From: Tennessee Leeuwenburg (email@example.com)
Date: Thu Mar 17 2005 - 01:48:13 MST
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| I'm no fan of Wittgenstein and I certainly don't think
| that thinking is all language games and idea creation.
| His ides influenced the logical positivists and were
| apparently the beginning the post-modern disease. He
| seemed to think that language had no meaning outside
| it's social context (it's only a small step from there
| is the idea that 'everything is a social construct').
I can see how you get from A to B there, but I don't make the same
connection. I think Wittgenstein was reacting in a valid way to the way
in which humans use language. I don't think he was trying to make claims
about logic, but rather about language use. From there, he tried to
equate human thinking with human language. There is clearly a sense in
which he is correct - language allows us to hear many ideas, including
entire frameworks for thought, that we do not have access to naively.
I never interpreted that as attacking the meaning of language. Rather, I
thought of it as describing how it can be that human can use language in
which ungrammatical ways, and still communicate effectively. I thought
of it like ... different rules for different card games. The cards are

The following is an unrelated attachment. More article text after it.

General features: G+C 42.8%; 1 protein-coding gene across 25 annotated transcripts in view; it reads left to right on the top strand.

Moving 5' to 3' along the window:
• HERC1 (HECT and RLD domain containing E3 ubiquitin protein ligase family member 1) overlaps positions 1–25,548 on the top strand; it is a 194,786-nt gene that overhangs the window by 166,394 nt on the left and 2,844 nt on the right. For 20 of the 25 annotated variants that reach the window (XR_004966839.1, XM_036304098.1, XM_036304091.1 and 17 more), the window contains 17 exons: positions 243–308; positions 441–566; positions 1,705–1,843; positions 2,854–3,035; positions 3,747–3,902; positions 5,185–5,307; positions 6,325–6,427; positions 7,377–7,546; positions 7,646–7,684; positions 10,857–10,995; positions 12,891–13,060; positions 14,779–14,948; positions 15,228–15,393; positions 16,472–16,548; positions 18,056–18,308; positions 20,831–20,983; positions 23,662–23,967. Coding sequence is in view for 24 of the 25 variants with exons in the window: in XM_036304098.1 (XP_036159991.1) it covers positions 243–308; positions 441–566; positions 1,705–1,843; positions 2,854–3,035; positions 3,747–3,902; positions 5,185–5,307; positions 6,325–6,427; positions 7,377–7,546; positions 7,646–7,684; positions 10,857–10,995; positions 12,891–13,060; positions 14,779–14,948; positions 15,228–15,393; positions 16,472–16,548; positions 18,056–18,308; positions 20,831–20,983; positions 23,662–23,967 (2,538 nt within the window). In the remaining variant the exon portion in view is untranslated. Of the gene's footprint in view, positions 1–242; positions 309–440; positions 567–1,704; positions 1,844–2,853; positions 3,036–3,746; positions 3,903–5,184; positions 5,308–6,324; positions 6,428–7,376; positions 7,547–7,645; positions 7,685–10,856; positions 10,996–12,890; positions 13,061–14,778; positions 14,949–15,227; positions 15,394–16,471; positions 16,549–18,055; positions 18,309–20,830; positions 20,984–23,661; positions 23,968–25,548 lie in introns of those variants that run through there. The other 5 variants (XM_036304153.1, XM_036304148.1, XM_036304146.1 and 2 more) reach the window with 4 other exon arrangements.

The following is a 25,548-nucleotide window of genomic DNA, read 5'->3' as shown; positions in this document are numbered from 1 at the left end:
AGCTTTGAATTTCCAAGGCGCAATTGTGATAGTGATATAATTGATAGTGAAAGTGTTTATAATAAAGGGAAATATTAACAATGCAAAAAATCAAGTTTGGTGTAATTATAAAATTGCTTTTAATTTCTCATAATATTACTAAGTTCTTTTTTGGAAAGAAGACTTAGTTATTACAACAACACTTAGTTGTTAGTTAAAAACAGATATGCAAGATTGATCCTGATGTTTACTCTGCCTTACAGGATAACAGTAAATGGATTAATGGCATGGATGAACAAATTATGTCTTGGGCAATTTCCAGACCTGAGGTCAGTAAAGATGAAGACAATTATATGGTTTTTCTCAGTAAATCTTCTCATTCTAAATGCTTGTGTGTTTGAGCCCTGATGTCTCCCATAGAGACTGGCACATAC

the same, but the rules we use to play the game can vary - sometimes a
lot, and sometimes less so. However, within the context of their use,
the meaning is very precise.
On the other hand, I can see how you could progress from the idea of
language games to postmodernist ideas, which can be quite destructive to
meaning. Sometimes postmodern techniques are useful for breaking down an
accepted morality, but can be quite harmful to someone who is reasoning
| The difference between me and him is probably that I
| think that is an objective reality out there which our
| metaphors can approximate. We have to start with some
| initial metaphors but these get modified as we acquire
| new knowledge and eventually everyone's metaphors will
| start to converge. The internal metaphors and
| external knowlegde are not independent of each other.
| There will have to be a convergence to objective
| reality outside the initial language games.
Yes, that is quite correct. Wittgenstein, meet Rand. Rand, meet
| Perhaps in place of the word metaphor I should have
| used the more general term 'analogy'. And I should
| have said that my theory consists of the interactions
| of two systems but both of them are *reasoning*
| systems: one is a system for reasoning about
| morals/values/agents, the other a system for reasoning
| about physics/inanimate things.
No, I'm the one who was interpreting metaphor to carry a cognitive
meaning, I think your use of language was fine.
What is the nature of the interaction between the two systems, in that
case? I think I know, but I would like to hear you give the description
as you see it, rather than responding to particular statements of mine...
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